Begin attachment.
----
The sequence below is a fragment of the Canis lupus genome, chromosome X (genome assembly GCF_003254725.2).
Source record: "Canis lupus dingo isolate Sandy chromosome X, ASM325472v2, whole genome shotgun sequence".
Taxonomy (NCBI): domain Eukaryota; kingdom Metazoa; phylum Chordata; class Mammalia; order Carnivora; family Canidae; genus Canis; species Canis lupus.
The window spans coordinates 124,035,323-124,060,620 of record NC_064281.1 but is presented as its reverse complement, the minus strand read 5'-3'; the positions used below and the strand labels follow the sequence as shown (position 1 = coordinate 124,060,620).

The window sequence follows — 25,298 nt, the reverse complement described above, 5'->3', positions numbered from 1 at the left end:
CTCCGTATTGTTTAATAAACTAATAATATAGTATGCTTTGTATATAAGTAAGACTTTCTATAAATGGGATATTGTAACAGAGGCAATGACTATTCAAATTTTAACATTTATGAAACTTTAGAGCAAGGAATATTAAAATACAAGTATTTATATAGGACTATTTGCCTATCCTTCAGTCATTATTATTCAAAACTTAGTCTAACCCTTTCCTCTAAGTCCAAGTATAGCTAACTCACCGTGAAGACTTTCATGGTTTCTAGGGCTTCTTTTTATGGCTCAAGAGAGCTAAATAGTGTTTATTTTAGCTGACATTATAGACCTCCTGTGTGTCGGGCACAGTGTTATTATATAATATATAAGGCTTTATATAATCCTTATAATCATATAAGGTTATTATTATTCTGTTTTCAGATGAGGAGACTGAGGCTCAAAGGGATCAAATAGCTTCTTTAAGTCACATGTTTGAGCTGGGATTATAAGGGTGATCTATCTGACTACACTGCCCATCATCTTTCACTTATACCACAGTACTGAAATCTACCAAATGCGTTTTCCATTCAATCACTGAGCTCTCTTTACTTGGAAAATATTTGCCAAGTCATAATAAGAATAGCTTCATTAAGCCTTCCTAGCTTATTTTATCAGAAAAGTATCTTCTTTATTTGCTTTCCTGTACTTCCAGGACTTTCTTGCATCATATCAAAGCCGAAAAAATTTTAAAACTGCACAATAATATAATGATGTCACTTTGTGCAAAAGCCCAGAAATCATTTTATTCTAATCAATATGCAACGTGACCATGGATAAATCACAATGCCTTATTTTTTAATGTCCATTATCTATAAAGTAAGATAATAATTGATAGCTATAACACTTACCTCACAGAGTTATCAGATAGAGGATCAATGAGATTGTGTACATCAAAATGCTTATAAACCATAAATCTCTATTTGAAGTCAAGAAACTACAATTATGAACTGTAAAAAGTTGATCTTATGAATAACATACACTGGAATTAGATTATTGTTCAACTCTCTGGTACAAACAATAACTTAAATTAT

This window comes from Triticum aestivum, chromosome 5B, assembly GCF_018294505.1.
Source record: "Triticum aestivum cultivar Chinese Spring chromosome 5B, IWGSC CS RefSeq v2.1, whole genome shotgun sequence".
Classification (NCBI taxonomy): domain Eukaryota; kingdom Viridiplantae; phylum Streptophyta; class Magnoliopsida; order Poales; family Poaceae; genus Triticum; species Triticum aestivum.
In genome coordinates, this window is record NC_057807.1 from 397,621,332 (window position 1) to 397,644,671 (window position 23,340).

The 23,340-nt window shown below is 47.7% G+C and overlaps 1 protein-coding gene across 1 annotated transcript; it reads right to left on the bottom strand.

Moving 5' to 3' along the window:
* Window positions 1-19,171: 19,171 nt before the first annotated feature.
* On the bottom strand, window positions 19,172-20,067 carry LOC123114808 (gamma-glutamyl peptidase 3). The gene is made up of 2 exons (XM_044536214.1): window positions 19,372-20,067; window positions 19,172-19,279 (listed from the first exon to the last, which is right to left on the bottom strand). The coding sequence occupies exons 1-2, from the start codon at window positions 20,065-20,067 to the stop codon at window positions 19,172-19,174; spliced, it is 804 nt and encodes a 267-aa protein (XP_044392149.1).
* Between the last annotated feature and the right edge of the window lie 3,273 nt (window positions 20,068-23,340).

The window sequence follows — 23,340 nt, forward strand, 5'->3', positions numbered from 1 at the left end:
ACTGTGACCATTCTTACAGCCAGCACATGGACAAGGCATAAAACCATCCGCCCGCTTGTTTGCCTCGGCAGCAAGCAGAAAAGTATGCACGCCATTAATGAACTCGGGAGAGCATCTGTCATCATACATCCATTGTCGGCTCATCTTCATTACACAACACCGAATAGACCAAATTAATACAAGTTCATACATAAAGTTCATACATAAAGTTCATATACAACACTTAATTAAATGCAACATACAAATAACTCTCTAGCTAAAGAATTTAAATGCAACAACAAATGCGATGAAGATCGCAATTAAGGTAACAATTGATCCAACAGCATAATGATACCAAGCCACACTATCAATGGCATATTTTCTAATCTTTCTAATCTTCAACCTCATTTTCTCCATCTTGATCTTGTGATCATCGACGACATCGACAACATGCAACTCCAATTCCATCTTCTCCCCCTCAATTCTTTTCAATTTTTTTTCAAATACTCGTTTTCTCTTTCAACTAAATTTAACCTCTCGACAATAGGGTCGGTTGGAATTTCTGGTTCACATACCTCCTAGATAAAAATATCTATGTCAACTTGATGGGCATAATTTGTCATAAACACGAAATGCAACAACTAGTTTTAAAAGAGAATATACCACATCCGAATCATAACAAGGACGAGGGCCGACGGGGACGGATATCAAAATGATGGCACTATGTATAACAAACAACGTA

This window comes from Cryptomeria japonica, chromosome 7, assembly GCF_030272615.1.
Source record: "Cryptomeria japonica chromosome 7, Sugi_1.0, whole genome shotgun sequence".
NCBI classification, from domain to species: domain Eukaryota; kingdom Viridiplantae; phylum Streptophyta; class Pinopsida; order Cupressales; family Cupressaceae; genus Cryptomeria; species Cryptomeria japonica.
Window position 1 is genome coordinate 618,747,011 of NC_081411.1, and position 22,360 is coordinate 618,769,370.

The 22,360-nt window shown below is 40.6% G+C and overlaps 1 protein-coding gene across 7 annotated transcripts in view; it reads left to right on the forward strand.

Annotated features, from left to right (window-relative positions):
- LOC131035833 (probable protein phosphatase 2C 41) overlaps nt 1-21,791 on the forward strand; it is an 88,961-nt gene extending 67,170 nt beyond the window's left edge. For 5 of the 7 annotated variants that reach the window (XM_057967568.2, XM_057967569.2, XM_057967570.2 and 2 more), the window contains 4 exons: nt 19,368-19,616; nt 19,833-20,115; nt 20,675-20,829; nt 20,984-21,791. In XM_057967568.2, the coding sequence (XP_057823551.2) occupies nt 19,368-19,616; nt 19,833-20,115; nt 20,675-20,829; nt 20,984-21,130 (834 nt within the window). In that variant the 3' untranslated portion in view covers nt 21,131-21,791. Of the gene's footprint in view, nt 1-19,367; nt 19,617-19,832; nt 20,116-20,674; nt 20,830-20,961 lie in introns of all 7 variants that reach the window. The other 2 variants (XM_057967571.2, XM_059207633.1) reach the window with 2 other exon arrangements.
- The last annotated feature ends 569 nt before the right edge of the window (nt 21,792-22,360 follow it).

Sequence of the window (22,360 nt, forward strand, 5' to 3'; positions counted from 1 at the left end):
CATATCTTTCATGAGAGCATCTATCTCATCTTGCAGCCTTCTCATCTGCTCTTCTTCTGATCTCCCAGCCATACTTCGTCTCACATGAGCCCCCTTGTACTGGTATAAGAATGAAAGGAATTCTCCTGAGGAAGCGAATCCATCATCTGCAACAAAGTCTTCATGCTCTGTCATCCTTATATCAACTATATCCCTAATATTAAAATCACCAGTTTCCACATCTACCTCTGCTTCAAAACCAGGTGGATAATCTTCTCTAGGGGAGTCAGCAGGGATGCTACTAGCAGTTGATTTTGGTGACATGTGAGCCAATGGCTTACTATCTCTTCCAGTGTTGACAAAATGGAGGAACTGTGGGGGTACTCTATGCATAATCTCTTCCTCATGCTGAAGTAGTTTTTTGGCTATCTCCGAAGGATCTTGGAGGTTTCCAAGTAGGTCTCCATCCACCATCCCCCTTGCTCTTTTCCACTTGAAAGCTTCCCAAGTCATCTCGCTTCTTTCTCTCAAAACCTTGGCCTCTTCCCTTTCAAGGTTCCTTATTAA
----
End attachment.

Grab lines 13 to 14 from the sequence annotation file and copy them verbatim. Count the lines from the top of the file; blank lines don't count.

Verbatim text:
* Window positions 1-19,171: 19,171 nt before the first annotated feature.
* On the bottom strand, window positions 19,172-20,067 carry LOC123114808 (gamma-glutamyl peptidase 3). The gene is made up of 2 exons (XM_044536214.1): window positions 19,372-20,067; window positions 19,172-19,279 (listed from the first exon to the last, which is right to left on the bottom strand). The coding sequence occupies exons 1-2, from the start codon at window positions 20,065-20,067 to the stop codon at window positions 19,172-19,174; spliced, it is 804 nt and encodes a 267-aa protein (XP_044392149.1).